Thursday, November 1, 2012

What our kids hear about the world & how they feel

Recently, as I was cruising through twitter, I stumbled upon the video of a 4-year-old little girl who was crying about the Presidential Election. Reactions to it are varied, but I found it to be precious, authentic and real because I live with a 4-year-old who listens intently to everything, is super curious, and feels deeply.  How many parents are wondering, just like me, whether they should tell their kids about major events or asking themselves, "Can they handle it?" 

I can't imagine what is was like for parents in 2001, trying to explain the terrorist attacks to their children. Our kids are smarter than we give them credit for, but their emotions are often a little more extreme or off balance. They feel more compassion, happiness, excitement, and sorrow. For example, I find that with my kids, they either feel too much or they don't feel enough compared to my own adult reactions. 

Thus, as Sandy was hitting the east coast, I had to determine how to approach it with my 6-and 4-year-olds. I decided to turn the TV on at dinner so that we, as a family, could watch what was happening to our friends on the east coast and to a city we've spend so much time in.  I lived in NYC for 8 years and our family has spent months at a time in the city. The coverage captivated Spider for quite awhile and he listen intently to our conversation, then he said "Can we turn this off, it's scaring me!" So I asked him why he was scared, and basically he was convinced Sandy was coming to Park City.  Once I assured him that Sandy was not coming to, as he calls it "our town in America", he became more curios. He was listening to the reports as we started cleaning up, and later announced to the family that "Sandy was heading to Canada."  He talked about Sandy at school and corrected his friends, who were convinced Sandy was a person, by telling them it was a hurricane that turned into a cyclone.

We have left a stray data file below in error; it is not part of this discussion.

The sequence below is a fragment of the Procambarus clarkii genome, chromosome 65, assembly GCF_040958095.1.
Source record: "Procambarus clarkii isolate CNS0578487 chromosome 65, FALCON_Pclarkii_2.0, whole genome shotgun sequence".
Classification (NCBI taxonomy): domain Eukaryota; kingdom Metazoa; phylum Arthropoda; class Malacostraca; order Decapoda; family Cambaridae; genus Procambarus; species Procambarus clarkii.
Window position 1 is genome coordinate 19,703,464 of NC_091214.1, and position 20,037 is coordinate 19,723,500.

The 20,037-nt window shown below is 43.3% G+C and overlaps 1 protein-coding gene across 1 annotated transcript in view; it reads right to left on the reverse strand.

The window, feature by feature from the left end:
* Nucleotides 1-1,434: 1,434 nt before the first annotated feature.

His absorption of the situation was amazing. I am consistently in awe of the way kids handle information with such a pure level of intrigue and interest. It warms my heart that they have the desire to learn, and breaks my heart when they feel so much emotion when trying to digest the information.

So as events occur within our world, from presidential elections to natural disasters, think about how you share it with your children. They are more acutely aware of what's happening in their surroundings than we give them credit for.

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